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How the Proposed Federal Budget Would Affect the DC Area Housing Market

by Nena Perry-Brown

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Aerial photo of Logan Circle. Library of Congress.

As the seat of the federal government, the DC region has typically benefited from the stability provided by a disproportionate share of government employees as area residents. However, the Trump administration’s federal budget proposal could greatly undermine that stability — particularly where the housing market is concerned.

As The Washington Post reported last week, although presidential administrations have always reconfigured the size and emphasis of the federal government according to their agendas, the current administration’s plans could eliminate 15,000 to 26,000 jobs in the first year of implementation. The Washington Business Journal noted that the proposed cuts could also lead to over half a million square feet of newly-vacated office space.

“It’s inconceivable to imagine such a large employment reduction not causing some really negative impacts on the housing market,” MRIS economist Elliot Eisenberg explains. The first likely consequence would be a tempering of the development pipeline. “Builders don’t stop building; they reduce construction activity by 20 to 40 percent and after a couple of years, the problem goes away, so I think you’re looking at the largest reduction the first year and then slowly recovering over time after that.”

Eisenberg notes that the impact could resemble that of the budget sequester several years ago, which greatly constrained appreciation of home prices.

“Prices [could] fall by 3 or 4 percent, which is pretty large by objective standards as now they’re going up by 2 [percent].”

The potential impact on the local housing market could be far greater in the affordable sector — particularly in light of a $6 billion reduction in funds for the Department of Housing and Urban Development (HUD). The cuts to HUD could eliminate Community Development Block Grants (CBDG) and the HOME Investment Partnership Program (HOME), both long-standing tools to encourage targeted neighborhood investment.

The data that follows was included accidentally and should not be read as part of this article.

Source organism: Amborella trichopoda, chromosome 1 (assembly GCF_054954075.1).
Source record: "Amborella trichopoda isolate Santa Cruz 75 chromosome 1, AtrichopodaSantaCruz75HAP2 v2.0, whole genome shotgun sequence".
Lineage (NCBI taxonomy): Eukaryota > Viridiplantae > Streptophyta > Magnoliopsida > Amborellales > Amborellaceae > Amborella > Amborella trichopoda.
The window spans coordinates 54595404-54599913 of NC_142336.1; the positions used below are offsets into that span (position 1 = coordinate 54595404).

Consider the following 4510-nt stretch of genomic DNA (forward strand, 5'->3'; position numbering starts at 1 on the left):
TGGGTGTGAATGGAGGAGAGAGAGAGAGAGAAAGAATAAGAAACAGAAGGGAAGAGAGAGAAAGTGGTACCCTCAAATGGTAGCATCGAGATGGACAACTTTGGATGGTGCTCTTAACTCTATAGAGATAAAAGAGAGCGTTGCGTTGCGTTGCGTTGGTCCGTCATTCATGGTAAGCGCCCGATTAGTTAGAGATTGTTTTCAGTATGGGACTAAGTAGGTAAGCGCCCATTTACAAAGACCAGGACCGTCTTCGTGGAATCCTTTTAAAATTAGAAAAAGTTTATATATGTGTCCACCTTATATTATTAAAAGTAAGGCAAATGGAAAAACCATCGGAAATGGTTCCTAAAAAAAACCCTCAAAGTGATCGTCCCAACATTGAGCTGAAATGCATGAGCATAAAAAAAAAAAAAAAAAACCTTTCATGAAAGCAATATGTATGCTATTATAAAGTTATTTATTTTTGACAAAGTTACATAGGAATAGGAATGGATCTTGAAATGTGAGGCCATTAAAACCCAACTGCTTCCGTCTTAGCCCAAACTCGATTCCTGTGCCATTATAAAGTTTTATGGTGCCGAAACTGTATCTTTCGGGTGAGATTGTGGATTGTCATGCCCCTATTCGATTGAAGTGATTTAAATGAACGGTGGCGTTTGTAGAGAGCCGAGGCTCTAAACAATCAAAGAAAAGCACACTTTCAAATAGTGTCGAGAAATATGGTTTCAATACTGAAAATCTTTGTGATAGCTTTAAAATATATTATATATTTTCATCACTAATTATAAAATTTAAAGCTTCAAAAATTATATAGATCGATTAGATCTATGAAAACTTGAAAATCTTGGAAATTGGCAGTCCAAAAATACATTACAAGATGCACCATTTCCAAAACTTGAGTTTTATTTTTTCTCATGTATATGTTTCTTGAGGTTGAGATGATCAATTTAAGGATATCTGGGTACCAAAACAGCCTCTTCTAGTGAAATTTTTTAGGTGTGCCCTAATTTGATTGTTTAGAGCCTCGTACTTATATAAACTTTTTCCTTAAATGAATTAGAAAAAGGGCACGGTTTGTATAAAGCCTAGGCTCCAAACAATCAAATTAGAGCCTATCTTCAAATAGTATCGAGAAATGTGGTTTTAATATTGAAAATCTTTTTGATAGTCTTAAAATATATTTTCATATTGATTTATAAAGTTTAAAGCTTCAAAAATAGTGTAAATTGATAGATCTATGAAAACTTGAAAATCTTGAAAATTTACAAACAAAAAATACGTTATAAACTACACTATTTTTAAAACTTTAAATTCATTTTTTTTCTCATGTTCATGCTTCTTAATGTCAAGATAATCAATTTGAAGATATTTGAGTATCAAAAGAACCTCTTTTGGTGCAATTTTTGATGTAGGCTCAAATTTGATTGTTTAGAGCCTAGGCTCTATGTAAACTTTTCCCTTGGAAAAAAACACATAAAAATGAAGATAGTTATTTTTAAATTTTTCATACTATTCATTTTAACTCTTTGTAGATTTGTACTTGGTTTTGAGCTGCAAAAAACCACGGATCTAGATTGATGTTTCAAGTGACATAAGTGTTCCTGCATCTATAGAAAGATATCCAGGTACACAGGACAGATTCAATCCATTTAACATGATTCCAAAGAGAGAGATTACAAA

“[DC’s] city administrator has estimated that the District could lose $17 million in funding that could be used for affordable housing and community development,” David Bowers, Mid-Atlantic director of Enterprise Community Partners, told UrbanTurf. “Montgomery [and Fairfax Counties both] estimate that they could lose over $6 million in money that is typically used for housing and community development.”

“These cuts will reduce the ability of local governments to work with the private market,” Bowers explains. “This is not just about something that’s only paid for by the government, this is money that is used in deals with private developers, non-profits and mission-minded for-profits, who are getting private financing from banks and other financial institutions, so that money leverages private dollars. So the extent to which the administration pulls back with its support is the extent to which we’re not able to leverage as much of the private sector capital and expertise.”

Another potential consequence is that more people will be looking to secure affordable housing as their income falls.

“We already have a disconnect where some of the housing that could be afforded by lower-income households is occupied by folks who are a bit higher up the income scale,” says Bowers. This dynamic would be exacerbated if more households enter the market with less income and begin competing with households for affordable units.

Eisenberg also believes that middle-income earners who experience job loss or a drop in income will be impacted. However, many of these affected households also live in further-out suburbs. “Because of the millennials and their interest in living downtown, we may see less of an impact in neighborhoods like Adams Morgan, Dupont Circle, Logan Circle [versus] somewhere out in Loudoun County,” he says. “There’ll be some price points that are more adversely affected and some geographic areas that will be more negatively affected than others.”

Ultimately, while this budget is highly unlikely to pass in its current iteration, the severity of federal government cuts — and localities’ ability to respond to those — could shape the regional housing market over the next few years.

This article originally published at http://dc.urbanturf.com/articles/blog/how_the_proposed_federal_budget_would_effect_the_dc-area_housing_market/12363

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